Sacred Space

Sacred Space

In my studio I have a small, sacred space.  In this space I have a statue of Buddha, feathers, shells, pictures, and other small trinkets that I’ve collected along the way.  Here I can sit, meditate, contemplate, and enjoy these trinkets.  However, I don’t carry any of these items with me, like Tess carried her tiny soaps and grape.

At the end of the story, Digh encouraged readers to think about their “grape”; the item or items that create wonder in us and that bring us joy.  Then she challenges us to create a collage or drawing or poem of these items and to make that our personal talisman that we carry with us.

I finally got around to making my talisman this weekend.

Joy Talisman

Joy Talisman

My talisman, my “grape” includes a picture of Eric and I, Woody, Pippin, and a picture from our trip to Santa Fe.  It came together easily, except for choosing a picture from one of our vacations.  I decided on the shot from Bandelier because it symbolizes the awe with which I view our world.  We are but a tiny portion in the immense universe.  And the words are some of my favorites.

This talisman is the size of a standard playing card or ATC.  It fits into my purse so I can carry it with me wherever I go.  And when I’m in need of a little grounding, of a little wonder and joy, I can pull out my talisman and breathe.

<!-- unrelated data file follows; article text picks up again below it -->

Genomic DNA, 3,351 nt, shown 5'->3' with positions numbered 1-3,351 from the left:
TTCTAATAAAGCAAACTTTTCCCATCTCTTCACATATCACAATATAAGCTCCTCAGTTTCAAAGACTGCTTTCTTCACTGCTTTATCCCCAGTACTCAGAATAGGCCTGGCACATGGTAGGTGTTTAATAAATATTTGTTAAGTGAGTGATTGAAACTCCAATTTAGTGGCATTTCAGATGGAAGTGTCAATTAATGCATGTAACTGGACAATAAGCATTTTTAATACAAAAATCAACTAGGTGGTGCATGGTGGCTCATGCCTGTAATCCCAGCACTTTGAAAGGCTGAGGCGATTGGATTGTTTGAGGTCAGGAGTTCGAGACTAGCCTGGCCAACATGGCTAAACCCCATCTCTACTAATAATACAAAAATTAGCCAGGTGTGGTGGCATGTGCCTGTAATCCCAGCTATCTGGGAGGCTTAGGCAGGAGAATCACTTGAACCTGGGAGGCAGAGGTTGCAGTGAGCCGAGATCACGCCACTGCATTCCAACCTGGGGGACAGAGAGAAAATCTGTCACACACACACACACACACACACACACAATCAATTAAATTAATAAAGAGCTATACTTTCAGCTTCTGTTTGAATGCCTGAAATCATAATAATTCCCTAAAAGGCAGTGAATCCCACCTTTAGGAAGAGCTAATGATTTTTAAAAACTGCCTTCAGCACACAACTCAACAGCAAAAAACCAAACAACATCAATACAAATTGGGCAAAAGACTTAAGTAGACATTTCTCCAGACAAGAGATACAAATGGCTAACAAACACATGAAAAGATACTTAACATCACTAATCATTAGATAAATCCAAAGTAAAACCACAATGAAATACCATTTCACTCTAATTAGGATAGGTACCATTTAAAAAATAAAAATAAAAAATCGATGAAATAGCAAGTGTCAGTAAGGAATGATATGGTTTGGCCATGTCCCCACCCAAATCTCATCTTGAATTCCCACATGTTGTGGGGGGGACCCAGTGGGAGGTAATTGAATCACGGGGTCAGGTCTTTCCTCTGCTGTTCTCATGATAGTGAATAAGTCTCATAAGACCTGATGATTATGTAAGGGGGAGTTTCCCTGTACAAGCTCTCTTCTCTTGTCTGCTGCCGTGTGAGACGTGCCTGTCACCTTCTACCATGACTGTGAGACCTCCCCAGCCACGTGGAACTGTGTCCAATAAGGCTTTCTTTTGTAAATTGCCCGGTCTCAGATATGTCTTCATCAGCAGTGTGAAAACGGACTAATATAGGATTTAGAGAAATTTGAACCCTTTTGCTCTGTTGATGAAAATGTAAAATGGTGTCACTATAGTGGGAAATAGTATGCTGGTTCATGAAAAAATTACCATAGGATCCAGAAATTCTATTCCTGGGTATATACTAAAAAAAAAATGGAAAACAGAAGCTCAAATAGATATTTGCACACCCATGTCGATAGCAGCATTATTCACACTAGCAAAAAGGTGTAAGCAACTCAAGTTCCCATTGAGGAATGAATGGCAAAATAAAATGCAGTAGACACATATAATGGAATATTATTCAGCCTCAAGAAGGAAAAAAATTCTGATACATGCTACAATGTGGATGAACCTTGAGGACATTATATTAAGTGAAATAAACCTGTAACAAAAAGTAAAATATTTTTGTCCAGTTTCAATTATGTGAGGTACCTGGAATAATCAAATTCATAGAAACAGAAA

What is your talisman?


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Celebrate

I recently started reading Life is a Verb: 37 Days to Wake Up, Be Mindful, and Live Intentionally by Patti Digh.  The book came about when Patti’s stepfather died 37 days after being diagnosed with cancer.  This event caused her to realize that “living your best life doesn’t mean ditching your job and sailing around the world-it means living each individual, glorious, simple day with more intention.”

In the book, Patti shares life stories that illustrate and celebrate “six core practices for living without regrets: say yes, be generous, speak up, love more, trust yourself, and slow down.”

One of my favorite activities in the book thus far is celebrating small things, as I mentioned in yesterday’s post on success.  To celebrate the small things, Patti has a great suggestion: birthday candles.  Why use birthday candles just for birthdays?  Why not use birthday candles to celebrate your accomplishments, your successes, your achievements.

To all those people out there who shared their successes after reading yesterday’s post; to all those people who made a mental note and patted themselves on the back for small successes, to all those people who said silently or aloud Woo-hoo, light a birthday candle and celebrate!

This one is for you!

CELEBRATE YOUR FEELING OF SUCCESS

CELEBRATE YOUR FEELING OF SUCCESS